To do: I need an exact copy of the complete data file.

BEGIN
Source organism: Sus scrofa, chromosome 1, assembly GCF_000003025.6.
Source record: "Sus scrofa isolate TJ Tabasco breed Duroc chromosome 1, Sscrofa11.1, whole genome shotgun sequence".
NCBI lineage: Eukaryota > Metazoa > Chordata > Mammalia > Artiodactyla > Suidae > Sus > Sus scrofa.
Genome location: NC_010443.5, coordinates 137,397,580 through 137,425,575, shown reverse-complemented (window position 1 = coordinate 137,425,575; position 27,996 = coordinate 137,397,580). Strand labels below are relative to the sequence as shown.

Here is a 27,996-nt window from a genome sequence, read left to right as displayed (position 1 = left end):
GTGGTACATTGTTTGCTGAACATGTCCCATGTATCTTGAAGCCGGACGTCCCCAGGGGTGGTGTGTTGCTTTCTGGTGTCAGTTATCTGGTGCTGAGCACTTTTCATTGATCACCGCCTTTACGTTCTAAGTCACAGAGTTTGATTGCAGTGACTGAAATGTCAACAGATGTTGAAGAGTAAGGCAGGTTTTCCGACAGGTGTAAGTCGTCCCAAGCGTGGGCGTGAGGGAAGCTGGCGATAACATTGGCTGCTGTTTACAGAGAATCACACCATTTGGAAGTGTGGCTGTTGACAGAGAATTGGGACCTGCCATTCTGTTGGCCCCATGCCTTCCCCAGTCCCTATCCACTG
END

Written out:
Source organism: Sus scrofa, chromosome 1, assembly GCF_000003025.6.
Source record: "Sus scrofa isolate TJ Tabasco breed Duroc chromosome 1, Sscrofa11.1, whole genome shotgun sequence".
NCBI lineage: Eukaryota > Metazoa > Chordata > Mammalia > Artiodactyla > Suidae > Sus > Sus scrofa.
Genome location: NC_010443.5, coordinates 137,397,580 through 137,425,575, shown reverse-complemented (window position 1 = coordinate 137,425,575; position 27,996 = coordinate 137,397,580). Strand labels below are relative to the sequence as shown.

Here is a 27,996-nt window from a genome sequence, read left to right as displayed (position 1 = left end):
GTGGTACATTGTTTGCTGAACATGTCCCATGTATCTTGAAGCCGGACGTCCCCAGGGGTGGTGTGTTGCTTTCTGGTGTCAGTTATCTGGTGCTGAGCACTTTTCATTGATCACCGCCTTTACGTTCTAAGTCACAGAGTTTGATTGCAGTGACTGAAATGTCAACAGATGTTGAAGAGTAAGGCAGGTTTTCCGACAGGTGTAAGTCGTCCCAAGCGTGGGCGTGAGGGAAGCTGGCGATAACATTGGCTGCTGTTTACAGAGAATCACACCATTTGGAAGTGTGGCTGTTGACAGAGAATTGGGACCTGCCATTCTGTTGGCCCCATGCCTTCCCCAGTCCCTATCCACTG